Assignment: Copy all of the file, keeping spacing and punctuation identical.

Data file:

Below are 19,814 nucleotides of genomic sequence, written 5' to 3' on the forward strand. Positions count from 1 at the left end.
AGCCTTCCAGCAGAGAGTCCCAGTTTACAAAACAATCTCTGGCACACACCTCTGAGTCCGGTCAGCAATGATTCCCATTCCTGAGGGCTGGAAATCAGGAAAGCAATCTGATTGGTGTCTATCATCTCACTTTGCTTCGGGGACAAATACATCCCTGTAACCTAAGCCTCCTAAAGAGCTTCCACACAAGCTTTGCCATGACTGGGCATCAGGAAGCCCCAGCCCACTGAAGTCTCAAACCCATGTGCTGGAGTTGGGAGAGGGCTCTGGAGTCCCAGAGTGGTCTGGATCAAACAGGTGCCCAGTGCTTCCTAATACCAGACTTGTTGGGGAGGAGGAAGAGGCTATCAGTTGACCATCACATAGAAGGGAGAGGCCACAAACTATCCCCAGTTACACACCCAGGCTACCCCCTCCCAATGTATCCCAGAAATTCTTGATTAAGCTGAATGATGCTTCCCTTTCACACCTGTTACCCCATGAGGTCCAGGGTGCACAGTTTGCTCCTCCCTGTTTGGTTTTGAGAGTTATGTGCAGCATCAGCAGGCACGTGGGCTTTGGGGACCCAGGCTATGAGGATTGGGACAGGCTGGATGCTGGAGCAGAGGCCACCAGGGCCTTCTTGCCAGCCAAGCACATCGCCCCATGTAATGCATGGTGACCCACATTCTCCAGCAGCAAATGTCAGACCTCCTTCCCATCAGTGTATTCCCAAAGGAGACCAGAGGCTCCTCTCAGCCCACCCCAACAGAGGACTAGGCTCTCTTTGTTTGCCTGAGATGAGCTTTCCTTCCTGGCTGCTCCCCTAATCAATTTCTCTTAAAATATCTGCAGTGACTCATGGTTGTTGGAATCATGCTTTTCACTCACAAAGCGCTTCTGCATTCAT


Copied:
Below are 19,814 nucleotides of genomic sequence, written 5' to 3' on the forward strand. Positions count from 1 at the left end.
AGCCTTCCAGCAGAGAGTCCCAGTTTACAAAACAATCTCTGGCACACACCTCTGAGTCCGGTCAGCAATGATTCCCATTCCTGAGGGCTGGAAATCAGGAAAGCAATCTGATTGGTGTCTATCATCTCACTTTGCTTCGGGGACAAATACATCCCTGTAACCTAAGCCTCCTAAAGAGCTTCCACACAAGCTTTGCCATGACTGGGCATCAGGAAGCCCCAGCCCACTGAAGTCTCAAACCCATGTGCTGGAGTTGGGAGAGGGCTCTGGAGTCCCAGAGTGGTCTGGATCAAACAGGTGCCCAGTGCTTCCTAATACCAGACTTGTTGGGGAGGAGGAAGAGGCTATCAGTTGACCATCACATAGAAGGGAGAGGCCACAAACTATCCCCAGTTACACACCCAGGCTACCCCCTCCCAATGTATCCCAGAAATTCTTGATTAAGCTGAATGATGCTTCCCTTTCACACCTGTTACCCCATGAGGTCCAGGGTGCACAGTTTGCTCCTCCCTGTTTGGTTTTGAGAGTTATGTGCAGCATCAGCAGGCACGTGGGCTTTGGGGACCCAGGCTATGAGGATTGGGACAGGCTGGATGCTGGAGCAGAGGCCACCAGGGCCTTCTTGCCAGCCAAGCACATCGCCCCATGTAATGCATGGTGACCCACATTCTCCAGCAGCAAATGTCAGACCTCCTTCCCATCAGTGTATTCCCAAAGGAGACCAGAGGCTCCTCTCAGCCCACCCCAACAGAGGACTAGGCTCTCTTTGTTTGCCTGAGATGAGCTTTCCTTCCTGGCTGCTCCCCTAATCAATTTCTCTTAAAATATCTGCAGTGACTCATGGTTGTTGGAATCATGCTTTTCACTCACAAAGCGCTTCTGCATTCAT